Thursday, 8 September 2011

Northwich sinks!

Artist's fantasy, from Harmsworth's Magazine
Following on from the previous post: the highlight from issue 2 (Sep 1898) of Harmsworth's Monthly Pictorial Magazine has to be In a disappearing Cheshire town ("the strange story of Northwich") by Percy L Parker.

This photo-feature shows the land and structural damage from major subsidence in the late 1880s. This was caused by the collapse of shallow rock-salt mines when, after the mines became uneconomical, salt extraction switched to the recovery of "bastard brine" (obtained by water injection, which dissolved what little structural support remained). This happened most spectacularly in the Great Subsidence of December 6th 1880:

Having been an eye-witness of the great subsidence of land at Northwich, on December 6th, I will endeavour to explain how it arose. The district, of which Northwich is the centre, has two beds of rock salt underneath it. The first one, about 40 yards from the surface, is on the average 25 yards thick. Below this there is a bed of much indurated clay, about 10 yards thick, and below this again the bed of lower rock salt, some 35 yards thick. From 1670 to 1780 all the rock salt mined was obtained from the "Top Rock," as it is locally called, and the miners left too few supporting pillars, and these not large enough, besides working the salt out so as to leave only a comparatively thin crust of salt as a roof. The great majority of the mines in the Top Rock salt have fallen wholly or partially. Since 1780 the rock salt has been "got" from the lower bed, and the pillars, especially of late years, have been left much larger, the roof at the same time being much thicker. Only from 5 to 6 yards of salt near the bottom of the bed has been worked. As a rule the mines in the bottom rock salt have stood firm, and where the owners have worked to their boundaries they have allowed the brine to run into the worked-out mines, thus converting them into reservoirs. The quantity of rock salt mined is small compared with the white salt manufactured. The white salt is made from a natural brine, which is found on the surface of the "Top Rock." It is found much cheaper to let the water do the mining and then pump up the salt in solution and drive off the water. The fresh water, as soon as it reaches the rock salt, eats it away till it gets fully saturated. This water running over the roofs of the old " Top Rock" mines has, in numbers of cases, eaten the whole of the salt away and opened a communication into the mine below. The overlying clays and earths, being deprived of their support, fall into the cavity thus opened, and a hole is made from the surface. On December 6th this was what occurred, and a hole or rift opened right across the course of the Wincham Brook, the water immediately rushing below. As the mines in both "Top" and "Bottom" rock were nearly exhausted of brine, the cavities to be filled, were enormous. Directly beneath where the fall occurred, and bordering on an old-abandoned Bottom Mine, was a rock salt mine being worked. The barrier between the two having been on two occasions penetrated, it now gave way, and opened a communication with 15 acres of mine having a worked-out depth of about 18 ft. Into this mine, down a funnel of 100 yards in length from the surface, the water rushed with great velocity, causing the lower portion of the brook to retrace its course and drain off a large body of water from the River Weaver and an adjoining lake called the Top of the Brook. This immense body of water, rushing into the underground cavities, drove out the air contained therein, and so violent was the compression of the air, that it forced its way through every portion of the contiguous district that was in the least rifted or weak, showing itself in violent ebullitions in all the neighbouring pits, and where the earth was fractured causing a number of miniature mud geysers of 10 to 12-ft. in height. Much property was seriously damaged, and a considerable piece of land covered with water. Five sets of salt works are stopped owing to the destruction of a road and the pipes conveying the brine from the pumping district to the works. The greatest sufferers by this subsidence had little to do in causing it, and this is one of the great anomalies of the system of obtaining salt. The property of numbers of persons in no way connected with the salt trade is seriously injured, and under the existing law no compensation can be obtained.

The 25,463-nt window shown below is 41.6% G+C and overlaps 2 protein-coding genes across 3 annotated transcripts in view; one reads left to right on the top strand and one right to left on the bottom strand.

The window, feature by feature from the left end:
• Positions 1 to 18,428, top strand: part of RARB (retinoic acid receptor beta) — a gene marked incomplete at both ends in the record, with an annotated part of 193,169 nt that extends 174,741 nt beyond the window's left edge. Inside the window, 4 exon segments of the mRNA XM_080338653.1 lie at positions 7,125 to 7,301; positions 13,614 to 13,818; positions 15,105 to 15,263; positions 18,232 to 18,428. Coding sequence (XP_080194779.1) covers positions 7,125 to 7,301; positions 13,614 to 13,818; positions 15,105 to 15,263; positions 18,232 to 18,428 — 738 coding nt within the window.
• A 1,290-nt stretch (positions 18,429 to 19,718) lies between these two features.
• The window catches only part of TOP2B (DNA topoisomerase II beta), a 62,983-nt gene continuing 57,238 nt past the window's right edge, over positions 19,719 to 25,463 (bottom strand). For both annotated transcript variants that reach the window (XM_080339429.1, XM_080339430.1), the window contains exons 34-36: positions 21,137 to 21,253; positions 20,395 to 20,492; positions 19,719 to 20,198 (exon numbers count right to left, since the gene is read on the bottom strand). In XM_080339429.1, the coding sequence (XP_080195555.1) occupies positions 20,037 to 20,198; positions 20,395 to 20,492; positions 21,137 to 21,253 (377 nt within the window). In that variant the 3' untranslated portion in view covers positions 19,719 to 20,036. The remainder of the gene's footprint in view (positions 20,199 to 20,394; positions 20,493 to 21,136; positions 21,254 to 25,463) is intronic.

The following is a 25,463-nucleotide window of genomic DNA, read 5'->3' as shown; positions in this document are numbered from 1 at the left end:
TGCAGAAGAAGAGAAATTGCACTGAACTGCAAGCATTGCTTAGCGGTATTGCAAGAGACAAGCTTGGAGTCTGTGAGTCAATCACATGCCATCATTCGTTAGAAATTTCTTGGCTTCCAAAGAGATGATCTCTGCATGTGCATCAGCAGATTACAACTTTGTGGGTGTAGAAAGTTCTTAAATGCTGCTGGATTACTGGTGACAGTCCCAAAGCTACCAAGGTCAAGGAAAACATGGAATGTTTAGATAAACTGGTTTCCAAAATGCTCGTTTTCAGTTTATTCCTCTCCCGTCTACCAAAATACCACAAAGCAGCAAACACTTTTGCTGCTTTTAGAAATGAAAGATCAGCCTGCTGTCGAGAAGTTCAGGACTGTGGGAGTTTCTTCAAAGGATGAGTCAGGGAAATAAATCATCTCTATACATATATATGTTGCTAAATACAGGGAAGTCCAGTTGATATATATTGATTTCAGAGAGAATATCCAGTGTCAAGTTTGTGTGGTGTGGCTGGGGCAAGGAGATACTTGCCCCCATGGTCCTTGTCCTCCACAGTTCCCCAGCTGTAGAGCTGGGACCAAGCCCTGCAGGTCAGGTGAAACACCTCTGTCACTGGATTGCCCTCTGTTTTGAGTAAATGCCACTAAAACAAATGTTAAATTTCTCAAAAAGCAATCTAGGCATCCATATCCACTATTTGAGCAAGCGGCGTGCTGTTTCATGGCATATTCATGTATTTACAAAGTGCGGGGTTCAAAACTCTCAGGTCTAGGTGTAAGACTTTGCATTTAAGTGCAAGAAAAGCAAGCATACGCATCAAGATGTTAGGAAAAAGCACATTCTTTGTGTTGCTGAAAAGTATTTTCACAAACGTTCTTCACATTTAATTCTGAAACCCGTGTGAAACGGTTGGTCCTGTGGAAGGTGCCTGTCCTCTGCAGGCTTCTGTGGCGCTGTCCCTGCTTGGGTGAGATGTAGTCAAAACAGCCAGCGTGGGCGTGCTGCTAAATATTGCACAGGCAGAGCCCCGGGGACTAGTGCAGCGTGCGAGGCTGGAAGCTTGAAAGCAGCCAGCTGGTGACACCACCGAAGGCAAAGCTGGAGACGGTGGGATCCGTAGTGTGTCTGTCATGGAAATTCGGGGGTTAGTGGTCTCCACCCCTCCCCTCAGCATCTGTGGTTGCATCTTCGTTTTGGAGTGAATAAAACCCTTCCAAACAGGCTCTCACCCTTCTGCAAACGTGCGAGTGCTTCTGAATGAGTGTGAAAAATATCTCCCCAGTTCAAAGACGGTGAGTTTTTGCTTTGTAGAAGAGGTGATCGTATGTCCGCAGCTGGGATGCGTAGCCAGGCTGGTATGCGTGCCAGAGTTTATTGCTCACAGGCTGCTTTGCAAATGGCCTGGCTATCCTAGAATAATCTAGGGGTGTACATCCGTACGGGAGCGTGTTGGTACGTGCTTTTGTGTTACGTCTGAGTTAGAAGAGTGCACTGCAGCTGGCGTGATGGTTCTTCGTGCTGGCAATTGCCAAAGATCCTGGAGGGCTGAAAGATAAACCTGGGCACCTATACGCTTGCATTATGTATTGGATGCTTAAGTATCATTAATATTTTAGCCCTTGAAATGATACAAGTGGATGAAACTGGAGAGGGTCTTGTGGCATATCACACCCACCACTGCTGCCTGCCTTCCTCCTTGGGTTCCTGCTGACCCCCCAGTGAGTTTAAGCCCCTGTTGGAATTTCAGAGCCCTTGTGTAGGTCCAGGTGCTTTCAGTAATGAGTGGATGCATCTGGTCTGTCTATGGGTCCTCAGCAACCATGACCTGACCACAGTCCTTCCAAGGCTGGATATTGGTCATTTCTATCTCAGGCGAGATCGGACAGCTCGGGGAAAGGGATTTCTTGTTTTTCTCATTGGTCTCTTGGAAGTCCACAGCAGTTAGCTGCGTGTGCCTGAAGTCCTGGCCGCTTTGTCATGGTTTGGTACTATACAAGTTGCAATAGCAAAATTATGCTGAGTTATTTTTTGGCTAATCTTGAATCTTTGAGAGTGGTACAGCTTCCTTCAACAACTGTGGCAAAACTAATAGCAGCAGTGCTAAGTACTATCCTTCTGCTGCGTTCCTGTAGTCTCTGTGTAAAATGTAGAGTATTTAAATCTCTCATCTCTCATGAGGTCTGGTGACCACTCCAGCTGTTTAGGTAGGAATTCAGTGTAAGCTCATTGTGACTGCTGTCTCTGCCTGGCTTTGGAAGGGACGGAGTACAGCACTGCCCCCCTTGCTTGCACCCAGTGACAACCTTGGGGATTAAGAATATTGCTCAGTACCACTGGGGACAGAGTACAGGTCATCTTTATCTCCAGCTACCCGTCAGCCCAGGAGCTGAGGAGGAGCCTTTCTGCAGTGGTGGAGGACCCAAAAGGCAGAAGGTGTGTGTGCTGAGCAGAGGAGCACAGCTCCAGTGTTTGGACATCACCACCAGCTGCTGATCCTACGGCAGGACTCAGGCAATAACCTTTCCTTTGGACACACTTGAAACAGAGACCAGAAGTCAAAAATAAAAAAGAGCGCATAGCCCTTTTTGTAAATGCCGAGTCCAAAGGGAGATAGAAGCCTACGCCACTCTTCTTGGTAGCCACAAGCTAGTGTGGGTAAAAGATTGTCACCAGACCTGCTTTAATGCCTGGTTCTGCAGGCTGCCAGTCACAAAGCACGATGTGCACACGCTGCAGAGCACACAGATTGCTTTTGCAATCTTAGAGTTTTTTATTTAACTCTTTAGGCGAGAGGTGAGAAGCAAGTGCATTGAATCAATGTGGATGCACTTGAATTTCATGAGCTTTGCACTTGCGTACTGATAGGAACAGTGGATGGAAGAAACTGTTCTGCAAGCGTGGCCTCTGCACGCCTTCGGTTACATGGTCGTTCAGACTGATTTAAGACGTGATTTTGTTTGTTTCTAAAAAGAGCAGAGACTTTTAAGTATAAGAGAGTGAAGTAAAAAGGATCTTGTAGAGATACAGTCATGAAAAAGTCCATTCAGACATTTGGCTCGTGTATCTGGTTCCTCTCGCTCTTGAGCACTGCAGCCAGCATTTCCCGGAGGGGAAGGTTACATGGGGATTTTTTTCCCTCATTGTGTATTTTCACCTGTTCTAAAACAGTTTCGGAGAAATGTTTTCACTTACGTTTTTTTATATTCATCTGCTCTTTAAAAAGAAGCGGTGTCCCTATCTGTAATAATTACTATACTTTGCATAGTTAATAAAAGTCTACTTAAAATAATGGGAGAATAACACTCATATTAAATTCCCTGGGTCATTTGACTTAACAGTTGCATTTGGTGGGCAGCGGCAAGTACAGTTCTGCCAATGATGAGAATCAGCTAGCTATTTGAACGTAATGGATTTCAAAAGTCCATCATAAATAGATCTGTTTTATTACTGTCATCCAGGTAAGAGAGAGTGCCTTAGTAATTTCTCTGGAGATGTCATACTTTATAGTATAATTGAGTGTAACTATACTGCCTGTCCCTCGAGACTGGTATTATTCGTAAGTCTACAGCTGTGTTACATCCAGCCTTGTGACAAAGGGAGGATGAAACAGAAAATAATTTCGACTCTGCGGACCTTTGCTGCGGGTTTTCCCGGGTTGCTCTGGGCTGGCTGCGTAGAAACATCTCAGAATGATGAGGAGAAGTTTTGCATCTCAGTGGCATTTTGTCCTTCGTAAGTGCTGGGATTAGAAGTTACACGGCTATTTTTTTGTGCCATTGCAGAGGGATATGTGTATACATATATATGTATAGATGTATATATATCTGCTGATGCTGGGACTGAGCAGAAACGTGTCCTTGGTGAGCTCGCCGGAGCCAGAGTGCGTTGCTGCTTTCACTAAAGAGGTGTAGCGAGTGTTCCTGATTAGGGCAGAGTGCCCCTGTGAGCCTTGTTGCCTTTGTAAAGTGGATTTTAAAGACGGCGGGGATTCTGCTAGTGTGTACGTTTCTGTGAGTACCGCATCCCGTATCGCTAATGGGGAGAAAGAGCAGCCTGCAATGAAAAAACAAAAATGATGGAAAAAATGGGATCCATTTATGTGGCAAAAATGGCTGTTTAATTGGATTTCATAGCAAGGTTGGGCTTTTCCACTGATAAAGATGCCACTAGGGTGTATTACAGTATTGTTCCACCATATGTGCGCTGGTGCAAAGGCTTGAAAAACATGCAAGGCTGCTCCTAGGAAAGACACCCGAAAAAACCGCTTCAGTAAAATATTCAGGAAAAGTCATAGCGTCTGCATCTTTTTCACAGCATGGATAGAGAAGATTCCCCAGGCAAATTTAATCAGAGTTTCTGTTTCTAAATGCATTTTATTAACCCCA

- "The Land Subsidence at Northwich" by Thomas Ward (speaking at an Ordinary Meeting, December 14, of the Manchester Literary and Philosophical Society)

A system for compensation for damaged/destroyed properties, by levying a tax on salt extraction in the area, took over a decade to be organised, against strong opposition from Salt Union Ltd; it was raised in Parliament as the Cheshire Salt Districts Compensation Bill of 1881, and finally passed as the Brine Pumping (Compensation for Subsidence) Act, 1891. Subsidence problems continued well into the 20th century, and a deal of Northwich's present-day folksiness derives from the readoption of historical timber-framed buildings that, unlike the brick ones they replaced, aren't completely dependent on the ground for their structural integrity.  See That sinking feeling (Lynn Pegler, Geographical, January 2008) for an account that brings the story up to the present day.

- Ray

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